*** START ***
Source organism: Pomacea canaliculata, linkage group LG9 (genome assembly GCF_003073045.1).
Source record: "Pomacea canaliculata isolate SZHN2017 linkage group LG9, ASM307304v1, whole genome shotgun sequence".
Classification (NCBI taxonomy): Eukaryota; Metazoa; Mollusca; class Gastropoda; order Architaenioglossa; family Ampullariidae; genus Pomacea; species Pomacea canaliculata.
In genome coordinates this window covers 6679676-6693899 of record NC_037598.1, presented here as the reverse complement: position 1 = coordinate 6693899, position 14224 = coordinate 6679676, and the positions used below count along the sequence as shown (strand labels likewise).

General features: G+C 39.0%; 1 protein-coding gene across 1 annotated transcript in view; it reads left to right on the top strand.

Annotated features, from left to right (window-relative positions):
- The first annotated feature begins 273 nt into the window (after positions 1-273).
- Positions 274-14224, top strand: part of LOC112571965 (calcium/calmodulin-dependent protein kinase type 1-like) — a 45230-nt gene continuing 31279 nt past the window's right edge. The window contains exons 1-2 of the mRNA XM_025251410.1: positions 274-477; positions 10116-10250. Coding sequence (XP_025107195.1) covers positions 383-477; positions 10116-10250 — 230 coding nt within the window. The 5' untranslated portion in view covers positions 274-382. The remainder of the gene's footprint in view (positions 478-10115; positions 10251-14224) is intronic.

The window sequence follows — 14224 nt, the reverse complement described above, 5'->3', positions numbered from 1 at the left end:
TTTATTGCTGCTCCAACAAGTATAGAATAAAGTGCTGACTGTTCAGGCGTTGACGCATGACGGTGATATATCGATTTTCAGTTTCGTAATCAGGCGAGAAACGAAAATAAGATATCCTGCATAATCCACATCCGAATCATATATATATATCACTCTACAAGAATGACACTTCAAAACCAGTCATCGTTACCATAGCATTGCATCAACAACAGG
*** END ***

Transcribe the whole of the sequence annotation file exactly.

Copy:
Source organism: Pomacea canaliculata, linkage group LG9 (genome assembly GCF_003073045.1).
Source record: "Pomacea canaliculata isolate SZHN2017 linkage group LG9, ASM307304v1, whole genome shotgun sequence".
Classification (NCBI taxonomy): Eukaryota; Metazoa; Mollusca; class Gastropoda; order Architaenioglossa; family Ampullariidae; genus Pomacea; species Pomacea canaliculata.
In genome coordinates this window covers 6679676-6693899 of record NC_037598.1, presented here as the reverse complement: position 1 = coordinate 6693899, position 14224 = coordinate 6679676, and the positions used below count along the sequence as shown (strand labels likewise).

General features: G+C 39.0%; 1 protein-coding gene across 1 annotated transcript in view; it reads left to right on the top strand.

Annotated features, from left to right (window-relative positions):
- The first annotated feature begins 273 nt into the window (after positions 1-273).
- Positions 274-14224, top strand: part of LOC112571965 (calcium/calmodulin-dependent protein kinase type 1-like) — a 45230-nt gene continuing 31279 nt past the window's right edge. The window contains exons 1-2 of the mRNA XM_025251410.1: positions 274-477; positions 10116-10250. Coding sequence (XP_025107195.1) covers positions 383-477; positions 10116-10250 — 230 coding nt within the window. The 5' untranslated portion in view covers positions 274-382. The remainder of the gene's footprint in view (positions 478-10115; positions 10251-14224) is intronic.

The window sequence follows — 14224 nt, the reverse complement described above, 5'->3', positions numbered from 1 at the left end:
TTTATTGCTGCTCCAACAAGTATAGAATAAAGTGCTGACTGTTCAGGCGTTGACGCATGACGGTGATATATCGATTTTCAGTTTCGTAATCAGGCGAGAAACGAAAATAAGATATCCTGCATAATCCACATCCGAATCATATATATATATCACTCTACAAGAATGACACTTCAAAACCAGTCATCGTTACCATAGCATTGCATCAACAACAGG